Open Access Highly Accessed Research article

A novel method of differential gene expression analysis using multiple cDNA libraries applied to the identification of tumour endothelial genes

John MJ Herbert1, Dov Stekel2, Sharon Sanderson3, Victoria L Heath1 and Roy Bicknell13*

Author Affiliations

1 Cancer Research UK Angiogenesis Group, Institute for Biomedical Research, University of Birmingham Medical School, Edgbaston, BIRMINGHAM, B15 2TT, UK

2 Centre for Systems Biology, School of Biosciences, University of Birmingham, Edgbaston, BIRMINGHAM, B15 2TT, UK

3 Cancer Research UK, Institute of Molecular Medicine, University of Oxford, John Radcliffe Hospital, OXFORD, OX3 9DS, UK

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BMC Genomics 2008, 9:153  doi:10.1186/1471-2164-9-153

Published: 7 April 2008



In this study, differential gene expression analysis using complementary DNA (cDNA) libraries has been improved. Firstly by the introduction of an accurate method of assigning Expressed Sequence Tags (ESTs) to genes and secondly, by using a novel likelihood ratio statistical scoring of differential gene expression between two pools of cDNA libraries. These methods were applied to the latest available cell line and bulk tissue cDNA libraries in a two-step screen to predict novel tumour endothelial markers. Initially, endothelial cell lines were in silico subtracted from non-endothelial cell lines to identify endothelial genes. Subsequently, a second bulk tumour versus normal tissue subtraction was employed to predict tumour endothelial markers.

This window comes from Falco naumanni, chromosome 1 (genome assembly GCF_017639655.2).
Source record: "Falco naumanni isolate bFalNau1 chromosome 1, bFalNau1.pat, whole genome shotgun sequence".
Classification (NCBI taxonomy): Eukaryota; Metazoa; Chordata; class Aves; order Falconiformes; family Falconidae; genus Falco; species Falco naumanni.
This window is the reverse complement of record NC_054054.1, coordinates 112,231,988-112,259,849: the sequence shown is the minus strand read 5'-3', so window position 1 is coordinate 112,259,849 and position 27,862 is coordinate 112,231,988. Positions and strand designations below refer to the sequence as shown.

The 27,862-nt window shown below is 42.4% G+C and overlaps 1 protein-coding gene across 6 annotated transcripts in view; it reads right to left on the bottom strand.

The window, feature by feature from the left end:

From an endothelial cDNA library analysis, 431 genes were significantly up regulated in endothelial cells with a False Discovery Rate adjusted q-value of 0.01 or less and 104 of these were expressed only in endothelial cells. Combining the cDNA library data with the latest Serial Analysis of Gene Expression (SAGE) library data derived a complete list of 459 genes preferentially expressed in endothelium. 27 genes were predicted tumour endothelial markers in multiple tissues based on the second bulk tissue screen.


This approach represents a significant advance on earlier work in its ability to accurately assign an EST to a gene, statistically measure differential expression between two pools of cDNA libraries and predict putative tumour endothelial markers before entering the laboratory. These methods are of value and available webcite to researchers that are interested in the analysis of transcriptomic data.